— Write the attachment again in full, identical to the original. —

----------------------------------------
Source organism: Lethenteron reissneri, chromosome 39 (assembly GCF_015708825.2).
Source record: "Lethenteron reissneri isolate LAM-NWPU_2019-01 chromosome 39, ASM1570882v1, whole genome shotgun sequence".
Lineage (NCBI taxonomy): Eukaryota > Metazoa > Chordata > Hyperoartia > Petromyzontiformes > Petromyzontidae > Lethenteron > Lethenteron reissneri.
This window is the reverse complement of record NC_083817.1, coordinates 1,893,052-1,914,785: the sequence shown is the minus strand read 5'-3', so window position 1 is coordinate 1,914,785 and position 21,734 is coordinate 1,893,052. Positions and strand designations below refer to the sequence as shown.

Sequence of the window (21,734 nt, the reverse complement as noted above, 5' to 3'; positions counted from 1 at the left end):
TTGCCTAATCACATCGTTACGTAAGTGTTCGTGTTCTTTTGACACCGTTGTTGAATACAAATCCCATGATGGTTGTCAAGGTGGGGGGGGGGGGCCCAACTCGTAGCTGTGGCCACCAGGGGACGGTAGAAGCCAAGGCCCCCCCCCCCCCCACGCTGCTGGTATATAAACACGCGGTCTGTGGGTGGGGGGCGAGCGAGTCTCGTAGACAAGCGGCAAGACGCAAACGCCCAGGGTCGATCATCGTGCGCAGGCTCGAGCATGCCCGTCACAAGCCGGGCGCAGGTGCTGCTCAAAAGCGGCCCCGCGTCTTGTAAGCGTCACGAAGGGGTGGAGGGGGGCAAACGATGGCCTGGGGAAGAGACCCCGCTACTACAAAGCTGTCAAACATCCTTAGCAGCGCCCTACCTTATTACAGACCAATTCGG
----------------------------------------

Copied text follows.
Source organism: Lethenteron reissneri, chromosome 39 (assembly GCF_015708825.2).
Source record: "Lethenteron reissneri isolate LAM-NWPU_2019-01 chromosome 39, ASM1570882v1, whole genome shotgun sequence".
Lineage (NCBI taxonomy): Eukaryota > Metazoa > Chordata > Hyperoartia > Petromyzontiformes > Petromyzontidae > Lethenteron > Lethenteron reissneri.
This window is the reverse complement of record NC_083817.1, coordinates 1,893,052-1,914,785: the sequence shown is the minus strand read 5'-3', so window position 1 is coordinate 1,914,785 and position 21,734 is coordinate 1,893,052. Positions and strand designations below refer to the sequence as shown.

Sequence of the window (21,734 nt, the reverse complement as noted above, 5' to 3'; positions counted from 1 at the left end):
TTGCCTAATCACATCGTTACGTAAGTGTTCGTGTTCTTTTGACACCGTTGTTGAATACAAATCCCATGATGGTTGTCAAGGTGGGGGGGGGGGGCCCAACTCGTAGCTGTGGCCACCAGGGGACGGTAGAAGCCAAGGCCCCCCCCCCCCCCACGCTGCTGGTATATAAACACGCGGTCTGTGGGTGGGGGGCGAGCGAGTCTCGTAGACAAGCGGCAAGACGCAAACGCCCAGGGTCGATCATCGTGCGCAGGCTCGAGCATGCCCGTCACAAGCCGGGCGCAGGTGCTGCTCAAAAGCGGCCCCGCGTCTTGTAAGCGTCACGAAGGGGTGGAGGGGGGCAAACGATGGCCTGGGGAAGAGACCCCGCTACTACAAAGCTGTCAAACATCCTTAGCAGCGCCCTACCTTATTACAGACCAATTCGG